With one second remaining in the first half of Lake Ridge’s 42-21 victory over Aledo in Friday night’s 5A Division I state semifinal, a tipped pass from Jett Duffy landed in the chest of Tyler Robinson in the end zone, giving the Eagles a 28-7 lead over the two-time defending state champion Bearcats, and the sense was palpable that it was simply Lake Ridge’s night.
But very little of the Eagles’ rise from less-than-humble beginnings has had to do with lucky breaks. Theirs is the story that every coach preaches to a building or rebuilding program. Theirs is the tale of a graph moving up and to the right; steady progress at each interval. Theirs is a story of having a plan and following through.
Lake Ridge’s rise from 0-10 in its first season three years ago is well chronicled. It’s the culmination of a vision that coach Kirk Thor had when he left the MISD Athletics front office to start and mold something. And while Thor says there weren’t specific targets on where to end each season, he maintains he always thought this was possible, even if the players had their initial doubts.
“Never did we doubt that our kids would be able to play well,” Thor said. “I’m not just talking about records. We set the process in place as a coaching staff and we tried to establish a culture that would produce success.”
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But zero wins in Year One and 10 demoralizing losses can test the resolve of any ardent believer.
“We talked about not looking at the scoreboard and not looking at records,” Thor said. “We tried really hard that first year to remain upbeat and positive and then showed the kids on video when they didn’t play well that they did have the potential they had to get better.”
“We never wavered as a coaching staff,” he added. “It wasn’t easy. Nobody likes to go 0-10 or 2-8. I think our coaches understood there was a process. When the kids saw that we were unwavering in our attitude and our passion to be better every day, I think our kids bought into it.”
Some were quicker to buy in than others. Running back Duke Carter, who scored three first-half touchdowns against Aledo, admits the early days were challenging.
“It was rough in the beginning because we were losing and we didn’t know what to do,” Carter said. “But as time went on we understood what Coach was talking about. Then we had some success and it was like, ‘OK he knows what he’s talking about.’ After that first win our sophomore year, we understood and bought in from that point on that’s what we did.”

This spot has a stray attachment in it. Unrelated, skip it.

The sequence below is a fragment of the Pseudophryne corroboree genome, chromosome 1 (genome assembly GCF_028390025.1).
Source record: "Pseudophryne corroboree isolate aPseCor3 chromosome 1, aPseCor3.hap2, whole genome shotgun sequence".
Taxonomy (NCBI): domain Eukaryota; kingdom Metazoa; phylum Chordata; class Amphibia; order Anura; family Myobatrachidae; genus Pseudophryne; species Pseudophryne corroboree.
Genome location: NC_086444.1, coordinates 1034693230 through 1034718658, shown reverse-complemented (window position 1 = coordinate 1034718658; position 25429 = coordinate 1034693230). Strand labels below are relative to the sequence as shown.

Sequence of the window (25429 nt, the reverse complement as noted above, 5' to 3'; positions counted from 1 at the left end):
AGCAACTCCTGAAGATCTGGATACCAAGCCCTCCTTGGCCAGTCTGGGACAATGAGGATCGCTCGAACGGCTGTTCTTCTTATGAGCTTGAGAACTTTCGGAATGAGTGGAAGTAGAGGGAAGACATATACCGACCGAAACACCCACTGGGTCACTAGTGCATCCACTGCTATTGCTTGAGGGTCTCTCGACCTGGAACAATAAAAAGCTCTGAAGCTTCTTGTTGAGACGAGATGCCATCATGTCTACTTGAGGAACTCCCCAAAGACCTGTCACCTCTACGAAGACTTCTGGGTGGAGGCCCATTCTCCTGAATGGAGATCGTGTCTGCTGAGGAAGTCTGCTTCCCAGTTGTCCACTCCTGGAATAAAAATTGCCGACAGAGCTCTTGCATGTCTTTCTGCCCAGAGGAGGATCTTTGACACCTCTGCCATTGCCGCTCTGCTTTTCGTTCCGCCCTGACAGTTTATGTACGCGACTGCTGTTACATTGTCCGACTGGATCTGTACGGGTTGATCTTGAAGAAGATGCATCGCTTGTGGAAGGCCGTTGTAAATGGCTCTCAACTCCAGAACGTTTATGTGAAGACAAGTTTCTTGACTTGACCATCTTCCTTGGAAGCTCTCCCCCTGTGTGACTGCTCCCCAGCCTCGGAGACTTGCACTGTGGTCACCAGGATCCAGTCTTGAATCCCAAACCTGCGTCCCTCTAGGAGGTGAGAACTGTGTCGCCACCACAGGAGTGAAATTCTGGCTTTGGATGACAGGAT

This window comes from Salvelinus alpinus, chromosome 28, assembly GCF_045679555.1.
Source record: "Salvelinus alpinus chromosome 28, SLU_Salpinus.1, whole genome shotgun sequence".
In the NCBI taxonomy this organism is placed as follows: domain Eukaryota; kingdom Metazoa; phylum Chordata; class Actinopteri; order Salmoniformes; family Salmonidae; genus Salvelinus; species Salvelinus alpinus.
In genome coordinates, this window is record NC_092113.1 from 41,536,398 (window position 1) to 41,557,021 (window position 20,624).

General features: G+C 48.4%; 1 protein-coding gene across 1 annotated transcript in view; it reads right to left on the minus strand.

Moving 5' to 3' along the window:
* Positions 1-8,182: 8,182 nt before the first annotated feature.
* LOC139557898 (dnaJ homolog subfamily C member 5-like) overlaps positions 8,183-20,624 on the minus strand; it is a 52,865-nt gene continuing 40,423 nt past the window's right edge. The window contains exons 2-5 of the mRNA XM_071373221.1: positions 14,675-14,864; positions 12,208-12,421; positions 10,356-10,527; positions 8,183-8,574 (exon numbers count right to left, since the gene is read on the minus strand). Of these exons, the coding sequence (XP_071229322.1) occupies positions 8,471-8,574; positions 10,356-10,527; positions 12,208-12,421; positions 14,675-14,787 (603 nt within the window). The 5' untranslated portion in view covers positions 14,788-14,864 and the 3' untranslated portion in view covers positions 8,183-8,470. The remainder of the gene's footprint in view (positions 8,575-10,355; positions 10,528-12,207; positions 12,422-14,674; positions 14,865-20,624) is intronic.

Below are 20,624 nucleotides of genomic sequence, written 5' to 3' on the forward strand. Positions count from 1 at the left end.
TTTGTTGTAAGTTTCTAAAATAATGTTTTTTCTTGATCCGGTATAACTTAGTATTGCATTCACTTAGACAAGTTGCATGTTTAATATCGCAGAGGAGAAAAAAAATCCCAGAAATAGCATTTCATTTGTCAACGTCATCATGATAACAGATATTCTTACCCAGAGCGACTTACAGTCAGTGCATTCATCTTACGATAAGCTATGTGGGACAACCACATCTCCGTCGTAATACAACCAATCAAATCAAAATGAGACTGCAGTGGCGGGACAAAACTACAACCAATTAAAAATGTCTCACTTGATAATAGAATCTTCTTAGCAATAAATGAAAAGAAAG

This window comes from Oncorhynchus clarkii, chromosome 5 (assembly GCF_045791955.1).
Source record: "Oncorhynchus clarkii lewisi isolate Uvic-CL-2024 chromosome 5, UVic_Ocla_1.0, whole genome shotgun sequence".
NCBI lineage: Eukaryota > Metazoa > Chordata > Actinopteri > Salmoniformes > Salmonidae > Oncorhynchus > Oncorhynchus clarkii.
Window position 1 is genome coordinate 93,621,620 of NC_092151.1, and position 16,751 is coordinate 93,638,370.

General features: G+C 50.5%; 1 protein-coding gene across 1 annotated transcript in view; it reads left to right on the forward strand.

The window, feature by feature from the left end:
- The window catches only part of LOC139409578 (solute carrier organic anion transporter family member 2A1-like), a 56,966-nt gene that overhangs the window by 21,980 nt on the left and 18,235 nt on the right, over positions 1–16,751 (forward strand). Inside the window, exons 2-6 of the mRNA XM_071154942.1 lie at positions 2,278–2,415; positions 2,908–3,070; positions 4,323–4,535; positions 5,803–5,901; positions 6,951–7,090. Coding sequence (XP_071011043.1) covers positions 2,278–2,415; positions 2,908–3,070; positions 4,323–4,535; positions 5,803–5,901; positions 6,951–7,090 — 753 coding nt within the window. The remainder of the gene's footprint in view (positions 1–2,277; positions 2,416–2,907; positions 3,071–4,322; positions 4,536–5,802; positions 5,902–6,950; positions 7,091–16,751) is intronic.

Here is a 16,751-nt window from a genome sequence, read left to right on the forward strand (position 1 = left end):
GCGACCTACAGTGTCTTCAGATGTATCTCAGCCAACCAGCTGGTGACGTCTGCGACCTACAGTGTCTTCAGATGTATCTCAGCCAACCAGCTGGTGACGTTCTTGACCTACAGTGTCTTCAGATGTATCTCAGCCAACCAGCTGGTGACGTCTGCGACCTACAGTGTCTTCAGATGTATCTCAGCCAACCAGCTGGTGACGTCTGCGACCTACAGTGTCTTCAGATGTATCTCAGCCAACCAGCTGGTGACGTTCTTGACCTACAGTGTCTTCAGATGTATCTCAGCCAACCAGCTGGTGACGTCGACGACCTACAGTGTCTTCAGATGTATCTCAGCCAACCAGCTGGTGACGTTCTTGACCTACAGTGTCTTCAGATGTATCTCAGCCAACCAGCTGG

Robinson, who had that dagger touchdown reception against Aledo just before halftime, never anticipated they would progress this far in three years.
“To be honest, not at all,” he said. “But the grind and effort we give out, it made it feel like we could go farther than usual this year. I felt like we had something in us to do something great.”
Some players will tell you they never doubted. Defensive back Arnold Azunna says he knew from the very beginning they would play for a state title someday.
“I did,” he said. “We put in enough hard work. We worked our butts off during summertime, during the offseason. We took our workouts serious. I knew this was coming.”
Interestingly enough, the team Lake Ridge will face in the state title game – Richmond George Ranch – is also in its fourth varsity season, though its ascent was quite different. The Longhorns have never had a losing season. After a 5-5 start in 2012, George Ranch has gone a combined 41-3 over the last three years.
But none of the previous records matter come Friday night at NRG Stadium in Houston. The best team on that night will win that respective school’s first state football championship.
For Lake Ridge, that means doing what got it here.
“Everybody just has to buy into what coach is saying,” Carter said. “This is exactly what happens when everybody buys in.”